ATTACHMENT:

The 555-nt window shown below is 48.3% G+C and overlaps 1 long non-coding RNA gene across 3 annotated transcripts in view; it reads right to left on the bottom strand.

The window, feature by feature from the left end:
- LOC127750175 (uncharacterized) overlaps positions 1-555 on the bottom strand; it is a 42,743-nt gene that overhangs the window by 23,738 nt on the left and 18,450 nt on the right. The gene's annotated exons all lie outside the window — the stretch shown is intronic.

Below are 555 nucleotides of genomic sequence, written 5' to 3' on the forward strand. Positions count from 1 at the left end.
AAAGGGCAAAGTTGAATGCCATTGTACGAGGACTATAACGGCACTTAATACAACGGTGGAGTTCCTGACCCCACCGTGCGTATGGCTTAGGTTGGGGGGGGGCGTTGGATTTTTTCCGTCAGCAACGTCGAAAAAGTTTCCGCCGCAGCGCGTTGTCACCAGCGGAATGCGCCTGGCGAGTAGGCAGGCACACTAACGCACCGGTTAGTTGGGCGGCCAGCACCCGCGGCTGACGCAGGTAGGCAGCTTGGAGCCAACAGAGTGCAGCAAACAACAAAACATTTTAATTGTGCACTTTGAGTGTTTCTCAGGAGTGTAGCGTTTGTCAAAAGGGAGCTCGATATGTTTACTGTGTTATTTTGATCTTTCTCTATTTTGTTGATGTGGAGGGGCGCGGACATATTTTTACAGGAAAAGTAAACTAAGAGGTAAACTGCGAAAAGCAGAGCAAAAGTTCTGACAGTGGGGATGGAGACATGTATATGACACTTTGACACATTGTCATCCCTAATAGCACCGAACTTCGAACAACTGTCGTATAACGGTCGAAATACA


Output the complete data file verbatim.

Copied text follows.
The 555-nt window shown below is 48.3% G+C and overlaps 1 long non-coding RNA gene across 3 annotated transcripts in view; it reads right to left on the bottom strand.

The window, feature by feature from the left end:
- LOC127750175 (uncharacterized) overlaps positions 1-555 on the bottom strand; it is a 42,743-nt gene that overhangs the window by 23,738 nt on the left and 18,450 nt on the right. The gene's annotated exons all lie outside the window — the stretch shown is intronic.

Below are 555 nucleotides of genomic sequence, written 5' to 3' on the forward strand. Positions count from 1 at the left end.
AAAGGGCAAAGTTGAATGCCATTGTACGAGGACTATAACGGCACTTAATACAACGGTGGAGTTCCTGACCCCACCGTGCGTATGGCTTAGGTTGGGGGGGGGCGTTGGATTTTTTCCGTCAGCAACGTCGAAAAAGTTTCCGCCGCAGCGCGTTGTCACCAGCGGAATGCGCCTGGCGAGTAGGCAGGCACACTAACGCACCGGTTAGTTGGGCGGCCAGCACCCGCGGCTGACGCAGGTAGGCAGCTTGGAGCCAACAGAGTGCAGCAAACAACAAAACATTTTAATTGTGCACTTTGAGTGTTTCTCAGGAGTGTAGCGTTTGTCAAAAGGGAGCTCGATATGTTTACTGTGTTATTTTGATCTTTCTCTATTTTGTTGATGTGGAGGGGCGCGGACATATTTTTACAGGAAAAGTAAACTAAGAGGTAAACTGCGAAAAGCAGAGCAAAAGTTCTGACAGTGGGGATGGAGACATGTATATGACACTTTGACACATTGTCATCCCTAATAGCACCGAACTTCGAACAACTGTCGTATAACGGTCGAAATACA